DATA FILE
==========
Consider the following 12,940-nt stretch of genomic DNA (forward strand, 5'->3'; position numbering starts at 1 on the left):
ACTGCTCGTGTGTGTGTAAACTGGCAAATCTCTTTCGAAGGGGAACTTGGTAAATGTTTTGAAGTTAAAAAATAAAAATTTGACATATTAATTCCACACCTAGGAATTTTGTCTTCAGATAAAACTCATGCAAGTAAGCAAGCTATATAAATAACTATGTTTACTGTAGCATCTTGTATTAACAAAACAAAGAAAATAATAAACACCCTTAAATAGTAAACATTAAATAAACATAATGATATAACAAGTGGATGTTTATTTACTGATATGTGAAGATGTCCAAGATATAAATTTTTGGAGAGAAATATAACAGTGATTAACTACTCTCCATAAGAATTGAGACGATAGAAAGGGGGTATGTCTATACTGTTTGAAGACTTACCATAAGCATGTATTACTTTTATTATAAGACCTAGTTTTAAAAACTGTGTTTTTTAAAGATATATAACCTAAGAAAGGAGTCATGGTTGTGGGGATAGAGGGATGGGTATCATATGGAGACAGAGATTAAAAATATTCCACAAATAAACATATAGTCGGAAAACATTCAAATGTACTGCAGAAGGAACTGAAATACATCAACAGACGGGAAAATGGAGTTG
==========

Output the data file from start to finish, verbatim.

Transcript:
Consider the following 12,940-nt stretch of genomic DNA (forward strand, 5'->3'; position numbering starts at 1 on the left):
ACTGCTCGTGTGTGTGTAAACTGGCAAATCTCTTTCGAAGGGGAACTTGGTAAATGTTTTGAAGTTAAAAAATAAAAATTTGACATATTAATTCCACACCTAGGAATTTTGTCTTCAGATAAAACTCATGCAAGTAAGCAAGCTATATAAATAACTATGTTTACTGTAGCATCTTGTATTAACAAAACAAAGAAAATAATAAACACCCTTAAATAGTAAACATTAAATAAACATAATGATATAACAAGTGGATGTTTATTTACTGATATGTGAAGATGTCCAAGATATAAATTTTTGGAGAGAAATATAACAGTGATTAACTACTCTCCATAAGAATTGAGACGATAGAAAGGGGGTATGTCTATACTGTTTGAAGACTTACCATAAGCATGTATTACTTTTATTATAAGACCTAGTTTTAAAAACTGTGTTTTTTAAAGATATATAACCTAAGAAAGGAGTCATGGTTGTGGGGATAGAGGGATGGGTATCATATGGAGACAGAGATTAAAAATATTCCACAAATAAACATATAGTCGGAAAACATTCAAATGTACTGCAGAAGGAACTGAAATACATCAACAGACGGGAAAATGGAGTTG